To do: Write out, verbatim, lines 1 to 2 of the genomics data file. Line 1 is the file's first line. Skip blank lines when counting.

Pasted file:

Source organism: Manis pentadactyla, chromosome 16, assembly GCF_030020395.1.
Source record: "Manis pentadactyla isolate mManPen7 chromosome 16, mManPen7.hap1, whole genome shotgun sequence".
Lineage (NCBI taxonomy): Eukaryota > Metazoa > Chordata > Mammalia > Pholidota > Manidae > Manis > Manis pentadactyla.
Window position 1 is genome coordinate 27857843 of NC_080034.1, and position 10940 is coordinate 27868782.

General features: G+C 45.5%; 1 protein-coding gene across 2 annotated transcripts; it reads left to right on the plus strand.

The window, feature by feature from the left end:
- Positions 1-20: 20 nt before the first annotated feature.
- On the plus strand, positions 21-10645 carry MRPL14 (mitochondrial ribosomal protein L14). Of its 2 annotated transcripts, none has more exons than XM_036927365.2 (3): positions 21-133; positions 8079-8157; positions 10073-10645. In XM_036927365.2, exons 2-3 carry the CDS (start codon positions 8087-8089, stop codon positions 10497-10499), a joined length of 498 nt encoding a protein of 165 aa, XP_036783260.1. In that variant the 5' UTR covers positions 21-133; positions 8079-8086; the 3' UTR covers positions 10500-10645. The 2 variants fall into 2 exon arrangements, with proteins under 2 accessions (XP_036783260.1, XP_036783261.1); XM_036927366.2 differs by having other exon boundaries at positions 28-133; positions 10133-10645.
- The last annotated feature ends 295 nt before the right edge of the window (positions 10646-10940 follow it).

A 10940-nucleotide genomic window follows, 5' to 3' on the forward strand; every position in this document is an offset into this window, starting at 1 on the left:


Source organism: Manis pentadactyla, chromosome 16, assembly GCF_030020395.1.
Source record: "Manis pentadactyla isolate mManPen7 chromosome 16, mManPen7.hap1, whole genome shotgun sequence".